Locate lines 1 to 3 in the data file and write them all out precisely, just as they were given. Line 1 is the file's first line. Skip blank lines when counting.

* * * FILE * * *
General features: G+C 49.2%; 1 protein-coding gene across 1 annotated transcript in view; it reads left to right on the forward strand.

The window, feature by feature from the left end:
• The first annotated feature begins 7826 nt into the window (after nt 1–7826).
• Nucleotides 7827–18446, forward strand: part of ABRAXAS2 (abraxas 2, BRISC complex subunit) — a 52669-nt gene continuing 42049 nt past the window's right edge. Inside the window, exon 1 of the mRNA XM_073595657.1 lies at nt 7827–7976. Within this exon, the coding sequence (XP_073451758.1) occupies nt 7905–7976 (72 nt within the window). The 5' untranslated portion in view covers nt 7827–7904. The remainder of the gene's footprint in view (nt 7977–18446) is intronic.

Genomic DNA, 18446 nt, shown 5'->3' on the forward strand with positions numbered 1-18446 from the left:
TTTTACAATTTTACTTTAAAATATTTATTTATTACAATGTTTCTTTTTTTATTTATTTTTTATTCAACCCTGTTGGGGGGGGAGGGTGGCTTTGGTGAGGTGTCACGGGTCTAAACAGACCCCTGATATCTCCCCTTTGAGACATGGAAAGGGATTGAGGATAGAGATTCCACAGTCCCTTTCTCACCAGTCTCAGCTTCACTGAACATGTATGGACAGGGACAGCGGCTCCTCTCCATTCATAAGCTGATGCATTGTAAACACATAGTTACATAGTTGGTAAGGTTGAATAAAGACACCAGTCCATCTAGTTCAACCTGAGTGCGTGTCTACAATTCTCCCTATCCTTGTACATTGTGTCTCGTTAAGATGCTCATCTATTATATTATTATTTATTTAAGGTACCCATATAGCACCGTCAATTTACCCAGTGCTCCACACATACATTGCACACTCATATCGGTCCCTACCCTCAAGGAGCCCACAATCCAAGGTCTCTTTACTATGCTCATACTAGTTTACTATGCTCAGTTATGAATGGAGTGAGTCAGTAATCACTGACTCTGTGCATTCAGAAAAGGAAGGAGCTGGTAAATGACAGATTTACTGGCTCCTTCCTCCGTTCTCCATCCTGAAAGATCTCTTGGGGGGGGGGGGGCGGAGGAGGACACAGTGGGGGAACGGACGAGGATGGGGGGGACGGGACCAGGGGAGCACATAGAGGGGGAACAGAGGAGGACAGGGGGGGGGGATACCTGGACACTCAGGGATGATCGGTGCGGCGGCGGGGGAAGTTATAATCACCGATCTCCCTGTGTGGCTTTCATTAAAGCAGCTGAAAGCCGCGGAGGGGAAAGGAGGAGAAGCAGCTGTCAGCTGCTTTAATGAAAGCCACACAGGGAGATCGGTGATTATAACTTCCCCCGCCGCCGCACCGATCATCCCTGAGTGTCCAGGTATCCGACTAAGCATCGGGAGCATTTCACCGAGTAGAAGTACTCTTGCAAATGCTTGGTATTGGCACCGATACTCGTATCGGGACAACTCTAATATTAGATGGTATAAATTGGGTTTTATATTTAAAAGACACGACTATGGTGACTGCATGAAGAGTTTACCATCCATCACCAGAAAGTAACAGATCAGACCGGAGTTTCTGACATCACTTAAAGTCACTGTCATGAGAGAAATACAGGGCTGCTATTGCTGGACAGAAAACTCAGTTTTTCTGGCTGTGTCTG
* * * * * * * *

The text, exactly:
General features: G+C 49.2%; 1 protein-coding gene across 1 annotated transcript in view; it reads left to right on the forward strand.

The window, feature by feature from the left end:
• The first annotated feature begins 7826 nt into the window (after nt 1–7826).